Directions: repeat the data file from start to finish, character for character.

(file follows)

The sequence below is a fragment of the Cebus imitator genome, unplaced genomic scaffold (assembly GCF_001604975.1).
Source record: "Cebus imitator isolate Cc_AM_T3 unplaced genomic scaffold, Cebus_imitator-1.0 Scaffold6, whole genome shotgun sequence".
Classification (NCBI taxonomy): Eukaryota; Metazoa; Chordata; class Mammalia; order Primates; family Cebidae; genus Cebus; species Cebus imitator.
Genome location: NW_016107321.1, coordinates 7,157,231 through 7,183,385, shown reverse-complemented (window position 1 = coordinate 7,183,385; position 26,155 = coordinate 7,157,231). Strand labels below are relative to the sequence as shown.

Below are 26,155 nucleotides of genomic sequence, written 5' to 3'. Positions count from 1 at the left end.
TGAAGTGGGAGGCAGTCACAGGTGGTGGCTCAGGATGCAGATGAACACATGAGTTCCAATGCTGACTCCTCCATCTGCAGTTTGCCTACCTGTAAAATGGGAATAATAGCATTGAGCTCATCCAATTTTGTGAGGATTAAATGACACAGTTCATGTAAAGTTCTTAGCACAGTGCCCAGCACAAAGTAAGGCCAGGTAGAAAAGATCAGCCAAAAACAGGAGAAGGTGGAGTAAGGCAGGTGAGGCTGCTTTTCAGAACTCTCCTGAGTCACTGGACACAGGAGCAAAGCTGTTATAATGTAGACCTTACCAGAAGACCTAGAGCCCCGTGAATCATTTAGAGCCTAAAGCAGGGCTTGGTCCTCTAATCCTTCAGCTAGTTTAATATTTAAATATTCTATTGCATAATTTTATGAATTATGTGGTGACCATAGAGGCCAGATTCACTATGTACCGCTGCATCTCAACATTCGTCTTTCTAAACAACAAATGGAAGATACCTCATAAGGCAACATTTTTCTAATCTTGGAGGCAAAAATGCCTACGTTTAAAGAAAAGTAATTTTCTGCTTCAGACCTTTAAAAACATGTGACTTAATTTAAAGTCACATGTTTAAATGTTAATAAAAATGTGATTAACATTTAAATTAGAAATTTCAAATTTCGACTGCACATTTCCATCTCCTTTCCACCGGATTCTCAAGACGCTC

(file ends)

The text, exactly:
The sequence below is a fragment of the Cebus imitator genome, unplaced genomic scaffold (assembly GCF_001604975.1).
Source record: "Cebus imitator isolate Cc_AM_T3 unplaced genomic scaffold, Cebus_imitator-1.0 Scaffold6, whole genome shotgun sequence".
Classification (NCBI taxonomy): Eukaryota; Metazoa; Chordata; class Mammalia; order Primates; family Cebidae; genus Cebus; species Cebus imitator.
Genome location: NW_016107321.1, coordinates 7,157,231 through 7,183,385, shown reverse-complemented (window position 1 = coordinate 7,183,385; position 26,155 = coordinate 7,157,231). Strand labels below are relative to the sequence as shown.

Below are 26,155 nucleotides of genomic sequence, written 5' to 3'. Positions count from 1 at the left end.
TGAAGTGGGAGGCAGTCACAGGTGGTGGCTCAGGATGCAGATGAACACATGAGTTCCAATGCTGACTCCTCCATCTGCAGTTTGCCTACCTGTAAAATGGGAATAATAGCATTGAGCTCATCCAATTTTGTGAGGATTAAATGACACAGTTCATGTAAAGTTCTTAGCACAGTGCCCAGCACAAAGTAAGGCCAGGTAGAAAAGATCAGCCAAAAACAGGAGAAGGTGGAGTAAGGCAGGTGAGGCTGCTTTTCAGAACTCTCCTGAGTCACTGGACACAGGAGCAAAGCTGTTATAATGTAGACCTTACCAGAAGACCTAGAGCCCCGTGAATCATTTAGAGCCTAAAGCAGGGCTTGGTCCTCTAATCCTTCAGCTAGTTTAATATTTAAATATTCTATTGCATAATTTTATGAATTATGTGGTGACCATAGAGGCCAGATTCACTATGTACCGCTGCATCTCAACATTCGTCTTTCTAAACAACAAATGGAAGATACCTCATAAGGCAACATTTTTCTAATCTTGGAGGCAAAAATGCCTACGTTTAAAGAAAAGTAATTTTCTGCTTCAGACCTTTAAAAACATGTGACTTAATTTAAAGTCACATGTTTAAATGTTAATAAAAATGTGATTAACATTTAAATTAGAAATTTCAAATTTCGACTGCACATTTCCATCTCCTTTCCACCGGATTCTCAAGACGCTC